Duhaime's Law Dictionary


Propound Definition:

To offer a document as being authentic or valid.

To offer or propose a document as being authentic or valid.

To propound a will is to offer it for probate.

Used mostly in the law of wills; to propound a will means to take legal action to have it authenticated, as part of probate, including a formal inspection of the will, by the court.

The 1885 edition of John Bouvier's dictionary:

"Propound: To offer; to propose; as the onus propandi in every case lies upon the party who propounds a will."

William Anderson's definition:

"Propound: to bring forward; to proffer for judicial action; to propose as genuine: as, to propound a will for probate."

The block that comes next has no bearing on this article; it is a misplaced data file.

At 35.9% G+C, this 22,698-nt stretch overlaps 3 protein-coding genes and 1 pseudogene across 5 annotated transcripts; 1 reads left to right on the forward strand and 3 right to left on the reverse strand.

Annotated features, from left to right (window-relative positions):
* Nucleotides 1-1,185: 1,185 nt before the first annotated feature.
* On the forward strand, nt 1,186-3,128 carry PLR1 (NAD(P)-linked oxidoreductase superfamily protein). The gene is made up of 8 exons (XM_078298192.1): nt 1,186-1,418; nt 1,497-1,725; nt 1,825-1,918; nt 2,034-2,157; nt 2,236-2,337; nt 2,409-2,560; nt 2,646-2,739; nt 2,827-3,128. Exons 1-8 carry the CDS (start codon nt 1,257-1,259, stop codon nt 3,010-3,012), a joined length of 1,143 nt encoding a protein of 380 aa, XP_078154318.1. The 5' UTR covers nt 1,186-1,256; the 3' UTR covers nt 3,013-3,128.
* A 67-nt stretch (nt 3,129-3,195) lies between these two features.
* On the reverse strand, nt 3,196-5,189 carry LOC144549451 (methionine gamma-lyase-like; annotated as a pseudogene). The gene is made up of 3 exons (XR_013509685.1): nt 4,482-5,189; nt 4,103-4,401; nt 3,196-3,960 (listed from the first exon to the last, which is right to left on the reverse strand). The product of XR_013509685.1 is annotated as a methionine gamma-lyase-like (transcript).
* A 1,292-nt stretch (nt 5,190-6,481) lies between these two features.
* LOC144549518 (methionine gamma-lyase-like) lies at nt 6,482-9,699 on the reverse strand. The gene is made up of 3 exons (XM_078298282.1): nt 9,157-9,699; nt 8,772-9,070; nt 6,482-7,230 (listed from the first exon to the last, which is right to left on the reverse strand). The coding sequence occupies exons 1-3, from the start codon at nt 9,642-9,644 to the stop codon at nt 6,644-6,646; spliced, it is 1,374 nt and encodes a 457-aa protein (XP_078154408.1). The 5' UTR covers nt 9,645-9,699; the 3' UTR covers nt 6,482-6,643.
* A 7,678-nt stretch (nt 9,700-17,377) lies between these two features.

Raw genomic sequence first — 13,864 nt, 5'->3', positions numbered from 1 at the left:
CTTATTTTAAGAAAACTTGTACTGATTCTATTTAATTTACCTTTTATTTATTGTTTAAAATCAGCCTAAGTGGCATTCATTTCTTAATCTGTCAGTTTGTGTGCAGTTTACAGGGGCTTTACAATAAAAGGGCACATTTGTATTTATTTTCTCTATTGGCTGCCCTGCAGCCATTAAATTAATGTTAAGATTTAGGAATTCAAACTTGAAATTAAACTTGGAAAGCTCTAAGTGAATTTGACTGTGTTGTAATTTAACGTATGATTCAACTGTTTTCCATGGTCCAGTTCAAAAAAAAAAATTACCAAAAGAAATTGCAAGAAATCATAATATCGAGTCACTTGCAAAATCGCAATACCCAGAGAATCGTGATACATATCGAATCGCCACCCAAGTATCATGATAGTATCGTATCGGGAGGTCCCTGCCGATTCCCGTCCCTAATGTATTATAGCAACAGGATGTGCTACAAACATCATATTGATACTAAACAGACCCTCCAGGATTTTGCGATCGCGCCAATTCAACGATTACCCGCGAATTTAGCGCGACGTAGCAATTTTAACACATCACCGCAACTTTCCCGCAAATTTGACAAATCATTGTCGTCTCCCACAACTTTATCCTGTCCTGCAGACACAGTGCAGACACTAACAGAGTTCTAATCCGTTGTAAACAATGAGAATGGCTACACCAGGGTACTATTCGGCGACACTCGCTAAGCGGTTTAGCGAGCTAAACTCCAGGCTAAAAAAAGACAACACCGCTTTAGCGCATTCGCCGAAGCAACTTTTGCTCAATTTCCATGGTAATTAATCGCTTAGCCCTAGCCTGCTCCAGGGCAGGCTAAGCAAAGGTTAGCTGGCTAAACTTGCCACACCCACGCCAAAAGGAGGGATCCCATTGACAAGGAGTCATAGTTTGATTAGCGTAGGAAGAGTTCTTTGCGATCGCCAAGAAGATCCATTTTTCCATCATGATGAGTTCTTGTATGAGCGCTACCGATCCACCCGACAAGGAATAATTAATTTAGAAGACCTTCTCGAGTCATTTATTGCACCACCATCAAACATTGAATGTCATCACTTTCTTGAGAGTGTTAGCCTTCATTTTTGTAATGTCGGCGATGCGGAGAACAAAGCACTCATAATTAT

At page 651 of Sweet's Law Dictionary:

"Propound: An executor or other person is said to propound a will or other testamentary paper when he institutes an action for obtaining probate in solemn form."

REFERENCES:

  • Anderson, William, A Dictionary of Law, Consisting of Judicial Definitions and Explanations of Words, Phrases and Maxims and an Exposition of the Principles Law: Comprising a Dictionary and Compendium of American and English Jurisprudence (Chicago: T. H. Flood and Company, Law Publishers, 1889)
  • Sweet, Charles, A Dictionary of English Law (London: Sweet Law Publishers, 1882), at page 651

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